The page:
City leaders criticize the modified version of a gun originally made for an elite unit of the Los Angeles Police Department that has a history of fatal shootings.
By Richard Winton, Los Angeles Times Staff Writer
January 12, 2008
To the dismay of some city leaders, a gun company is marketing a line of high-end pistols named for the LAPD's Special Investigation Section, an elite group of plainclothes detectives with a history of fatally shooting suspects.
The guns for the undercover unit were created at the request of the Los Angeles Police Department. Kimber, a Yonkers, N.Y.-based gun maker, is marketing a slightly modified version to the public, touting the weapons as the "hot new SIS pistols" on the company's website.
For each of the more than $1,000 guns sold, Kimber says it will donate $15 to the nonprofit Los Angeles Police Memorial Foundation, which provides financial support to officers and their families in times of death, injury or illness.
But news that a weapon is being marketed with an "SIS" serration -- a clear reference to the LAPD -- was met with criticism from city and civil rights leaders.
"It is very disturbing," said Councilman Jack Weiss. "If any member of the public is shot with one of these guns or, heaven forbid, a cop is shot with one these guns, what would be the explanation?"
LAPD officials said the department does not endorse the gun but has no control over how the manufacturer markets the weapon.
Regarding questions about the weapons marketed to the public, Police Chief William J. Bratton dismissed the topic as a "nonissue," calling it "foolish."
Capt. Kyle Jackson, head of the Robbery Homicide Division who oversees the SIS, said the department did not request that the initials be placed on the guns it ordered. And, he said, Kimber did not need the department's permission to sell the modified versions.
"It isn't trademarked," Jackson said. "No one at the LAPD is profiting from this. This is not an endorsement."
But Jackson said he believed the product "enhances" the LAPD's image.
"It says that people are impressed with the training and equipment of the section," he said.
He noted that many gun manufacturers market weapons to the public by citing the law enforcement agencies and military branches that carry them.
In promoting the company's SIS pistols, Kimber's website features an article published this month by a national weapons magazine that includes photographs the publication says are of current and former SIS officers.
The LAPD began using four models of the single-action, semiautomatic .45-caliber handguns late last year. LAPD officials said it took 18 months to develop the weapons, which they said are designed to be lighter and more easily concealed than the guns regularly used by the department.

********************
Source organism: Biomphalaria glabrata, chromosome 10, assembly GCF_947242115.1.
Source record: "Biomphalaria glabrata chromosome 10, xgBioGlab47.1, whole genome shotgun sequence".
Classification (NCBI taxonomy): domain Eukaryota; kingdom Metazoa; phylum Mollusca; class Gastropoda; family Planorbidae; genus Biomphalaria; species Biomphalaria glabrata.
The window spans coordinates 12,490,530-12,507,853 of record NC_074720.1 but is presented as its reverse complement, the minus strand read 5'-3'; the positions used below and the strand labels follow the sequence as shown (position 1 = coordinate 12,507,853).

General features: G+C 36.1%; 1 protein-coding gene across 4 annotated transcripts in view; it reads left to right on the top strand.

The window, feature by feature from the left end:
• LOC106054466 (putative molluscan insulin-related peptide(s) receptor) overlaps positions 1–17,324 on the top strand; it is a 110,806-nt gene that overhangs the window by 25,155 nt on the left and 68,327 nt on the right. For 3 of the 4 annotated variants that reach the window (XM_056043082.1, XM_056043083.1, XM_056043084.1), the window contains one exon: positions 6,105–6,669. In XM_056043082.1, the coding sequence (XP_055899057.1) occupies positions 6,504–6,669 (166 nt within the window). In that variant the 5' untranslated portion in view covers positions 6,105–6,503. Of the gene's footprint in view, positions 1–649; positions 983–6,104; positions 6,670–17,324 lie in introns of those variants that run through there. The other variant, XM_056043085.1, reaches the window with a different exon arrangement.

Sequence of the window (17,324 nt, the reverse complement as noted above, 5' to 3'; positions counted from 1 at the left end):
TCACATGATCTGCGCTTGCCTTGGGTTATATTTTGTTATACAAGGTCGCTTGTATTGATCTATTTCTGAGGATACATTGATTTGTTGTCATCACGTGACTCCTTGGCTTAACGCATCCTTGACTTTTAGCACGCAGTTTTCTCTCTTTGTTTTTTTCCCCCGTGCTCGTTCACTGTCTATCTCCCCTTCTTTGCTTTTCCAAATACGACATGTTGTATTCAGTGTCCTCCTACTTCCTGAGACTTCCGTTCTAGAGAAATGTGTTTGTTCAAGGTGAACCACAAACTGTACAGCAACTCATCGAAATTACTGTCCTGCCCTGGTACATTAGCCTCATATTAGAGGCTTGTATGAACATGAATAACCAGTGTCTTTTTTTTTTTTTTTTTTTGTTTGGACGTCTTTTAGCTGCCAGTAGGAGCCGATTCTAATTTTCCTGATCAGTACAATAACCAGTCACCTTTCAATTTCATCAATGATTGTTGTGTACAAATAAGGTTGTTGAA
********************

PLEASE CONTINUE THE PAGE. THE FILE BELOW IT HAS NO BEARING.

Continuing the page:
Kimber's SIS models for the LAPD and the public can be cocked and fired with one hand, in case the other is injured or otherwise unavailable. The company designed various models of the weapon for different police uses: two 5-inch versions for officers' belts and vests, and the smaller 4- and 3-inch versions for the stakeout vehicle and off-duty protection, respectively.
LAPD officials said the SIS pistol sold to the public has a different firing mechanism and gun sights. The LAPD version has a special safety firing pin.
"There is something fundamentally wrong with the commercial sales of these highly specialized weapons to the public," said civil rights attorney Carol Sobel.
Police Commission Vice President John Mack said he is concerned that the marketing of the guns seems to play off the Special Investigation Section's record, which includes payouts in civil rights lawsuits.
The SIS has long been a source of controversy, which has stemmed from the unit's practice until recent years of following suspects and waiting for them to commit crimes before confronting them.
The strategy has sometimes turned deadly; at least 37 suspects have been killed by SIS detectives since the unit was founded in 1965, according to police records.
LAPD officials have defended the section's work, saying detectives needed strong measures to go after the most treacherous criminals.
The unit was responsible for solving the murder of Bill Cosby's son, Ennis, and worked on the Alphabet Bomber and Hillside Strangler cases.
Since Bratton's appointment six years ago, SIS detectives have stopped waiting to catch suspects in the act before making arrests, cut back on the use of deadly force and started calling in backup from uniformed officers.
Jackson, the captain of the division, said the unit has changed over the years.
"This is not your grandfather's SIS. This is the SIS for the 21st century," he said. "We bring in the most qualified people for SIS. We bring in a wide range of diversity.
"Scores and scores of operations occur without a single use of force," Jackson said. "If they didn't have reverence for life, I wouldn't allow them to be there."
Ignatius Chinn of the state Justice Department's Bureau of Firearms said there are past examples of guns created for law enforcement agencies, and embossed with their insignias, being sold to the public.
In the 1970s and '80s, he said, Smith & Wesson sold a California Highway Patrol .38 Special and the Texas Ranger .357 Magnum. Chinn said he believed that like those weapons, the SIS pistols eventually will become collector's items.